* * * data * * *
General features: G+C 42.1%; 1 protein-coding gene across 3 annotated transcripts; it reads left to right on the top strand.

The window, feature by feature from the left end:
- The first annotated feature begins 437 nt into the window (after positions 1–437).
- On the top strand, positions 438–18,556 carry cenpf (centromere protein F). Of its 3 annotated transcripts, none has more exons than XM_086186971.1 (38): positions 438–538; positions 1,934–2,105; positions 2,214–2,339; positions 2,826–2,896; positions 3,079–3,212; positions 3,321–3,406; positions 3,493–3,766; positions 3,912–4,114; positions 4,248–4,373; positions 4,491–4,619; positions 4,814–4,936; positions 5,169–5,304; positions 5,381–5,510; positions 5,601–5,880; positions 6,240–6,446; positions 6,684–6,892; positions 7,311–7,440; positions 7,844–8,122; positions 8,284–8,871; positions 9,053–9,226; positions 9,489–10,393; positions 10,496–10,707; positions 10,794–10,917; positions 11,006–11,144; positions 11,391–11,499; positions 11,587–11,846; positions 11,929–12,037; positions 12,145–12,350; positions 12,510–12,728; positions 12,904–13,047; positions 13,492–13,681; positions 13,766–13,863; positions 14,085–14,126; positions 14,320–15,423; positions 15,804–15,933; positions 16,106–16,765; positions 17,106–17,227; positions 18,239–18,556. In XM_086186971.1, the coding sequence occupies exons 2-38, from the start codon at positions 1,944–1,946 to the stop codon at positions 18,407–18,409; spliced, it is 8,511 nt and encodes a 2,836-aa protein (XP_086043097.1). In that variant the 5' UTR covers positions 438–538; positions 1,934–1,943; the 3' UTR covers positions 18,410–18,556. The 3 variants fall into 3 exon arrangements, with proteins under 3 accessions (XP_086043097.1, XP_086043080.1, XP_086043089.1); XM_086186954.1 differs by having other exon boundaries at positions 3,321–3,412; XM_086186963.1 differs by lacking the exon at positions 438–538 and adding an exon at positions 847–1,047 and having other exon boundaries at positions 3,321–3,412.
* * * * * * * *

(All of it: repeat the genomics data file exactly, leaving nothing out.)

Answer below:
General features: G+C 42.1%; 1 protein-coding gene across 3 annotated transcripts; it reads left to right on the top strand.

The window, feature by feature from the left end:
- The first annotated feature begins 437 nt into the window (after positions 1–437).
- On the top strand, positions 438–18,556 carry cenpf (centromere protein F). Of its 3 annotated transcripts, none has more exons than XM_086186971.1 (38): positions 438–538; positions 1,934–2,105; positions 2,214–2,339; positions 2,826–2,896; positions 3,079–3,212; positions 3,321–3,406; positions 3,493–3,766; positions 3,912–4,114; positions 4,248–4,373; positions 4,491–4,619; positions 4,814–4,936; positions 5,169–5,304; positions 5,381–5,510; positions 5,601–5,880; positions 6,240–6,446; positions 6,684–6,892; positions 7,311–7,440; positions 7,844–8,122; positions 8,284–8,871; positions 9,053–9,226; positions 9,489–10,393; positions 10,496–10,707; positions 10,794–10,917; positions 11,006–11,144; positions 11,391–11,499; positions 11,587–11,846; positions 11,929–12,037; positions 12,145–12,350; positions 12,510–12,728; positions 12,904–13,047; positions 13,492–13,681; positions 13,766–13,863; positions 14,085–14,126; positions 14,320–15,423; positions 15,804–15,933; positions 16,106–16,765; positions 17,106–17,227; positions 18,239–18,556. In XM_086186971.1, the coding sequence occupies exons 2-38, from the start codon at positions 1,944–1,946 to the stop codon at positions 18,407–18,409; spliced, it is 8,511 nt and encodes a 2,836-aa protein (XP_086043097.1). In that variant the 5' UTR covers positions 438–538; positions 1,934–1,943; the 3' UTR covers positions 18,410–18,556. The 3 variants fall into 3 exon arrangements, with proteins under 3 accessions (XP_086043097.1, XP_086043080.1, XP_086043089.1); XM_086186954.1 differs by having other exon boundaries at positions 3,321–3,412; XM_086186963.1 differs by lacking the exon at positions 438–538 and adding an exon at positions 847–1,047 and having other exon boundaries at positions 3,321–3,412.